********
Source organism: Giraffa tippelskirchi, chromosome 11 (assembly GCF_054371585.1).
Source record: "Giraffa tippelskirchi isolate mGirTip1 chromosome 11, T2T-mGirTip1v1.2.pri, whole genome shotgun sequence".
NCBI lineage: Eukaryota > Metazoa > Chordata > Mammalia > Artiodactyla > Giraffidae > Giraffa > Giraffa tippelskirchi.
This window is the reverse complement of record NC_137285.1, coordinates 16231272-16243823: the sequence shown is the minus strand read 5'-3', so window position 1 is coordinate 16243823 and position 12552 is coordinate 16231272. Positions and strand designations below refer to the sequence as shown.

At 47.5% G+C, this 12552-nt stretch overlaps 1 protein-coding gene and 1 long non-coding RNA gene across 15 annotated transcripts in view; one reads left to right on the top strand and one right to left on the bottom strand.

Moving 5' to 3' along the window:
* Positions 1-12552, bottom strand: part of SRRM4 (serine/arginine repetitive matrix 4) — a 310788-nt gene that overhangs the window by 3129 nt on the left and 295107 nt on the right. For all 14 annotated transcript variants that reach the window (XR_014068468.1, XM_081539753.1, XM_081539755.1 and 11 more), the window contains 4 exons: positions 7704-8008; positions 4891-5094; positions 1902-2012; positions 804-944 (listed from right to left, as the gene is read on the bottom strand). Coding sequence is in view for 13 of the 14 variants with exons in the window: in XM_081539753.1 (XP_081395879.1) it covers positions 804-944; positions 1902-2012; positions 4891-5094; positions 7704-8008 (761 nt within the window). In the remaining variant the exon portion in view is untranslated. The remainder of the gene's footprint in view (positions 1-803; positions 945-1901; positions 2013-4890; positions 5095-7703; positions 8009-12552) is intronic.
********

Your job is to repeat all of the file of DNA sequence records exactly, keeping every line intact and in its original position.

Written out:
Source organism: Giraffa tippelskirchi, chromosome 11 (assembly GCF_054371585.1).
Source record: "Giraffa tippelskirchi isolate mGirTip1 chromosome 11, T2T-mGirTip1v1.2.pri, whole genome shotgun sequence".
NCBI lineage: Eukaryota > Metazoa > Chordata > Mammalia > Artiodactyla > Giraffidae > Giraffa > Giraffa tippelskirchi.
This window is the reverse complement of record NC_137285.1, coordinates 16231272-16243823: the sequence shown is the minus strand read 5'-3', so window position 1 is coordinate 16243823 and position 12552 is coordinate 16231272. Positions and strand designations below refer to the sequence as shown.

At 47.5% G+C, this 12552-nt stretch overlaps 1 protein-coding gene and 1 long non-coding RNA gene across 15 annotated transcripts in view; one reads left to right on the top strand and one right to left on the bottom strand.

Moving 5' to 3' along the window:
* Positions 1-12552, bottom strand: part of SRRM4 (serine/arginine repetitive matrix 4) — a 310788-nt gene that overhangs the window by 3129 nt on the left and 295107 nt on the right. For all 14 annotated transcript variants that reach the window (XR_014068468.1, XM_081539753.1, XM_081539755.1 and 11 more), the window contains 4 exons: positions 7704-8008; positions 4891-5094; positions 1902-2012; positions 804-944 (listed from right to left, as the gene is read on the bottom strand). Coding sequence is in view for 13 of the 14 variants with exons in the window: in XM_081539753.1 (XP_081395879.1) it covers positions 804-944; positions 1902-2012; positions 4891-5094; positions 7704-8008 (761 nt within the window). In the remaining variant the exon portion in view is untranslated. The remainder of the gene's footprint in view (positions 1-803; positions 945-1901; positions 2013-4890; positions 5095-7703; positions 8009-12552) is intronic.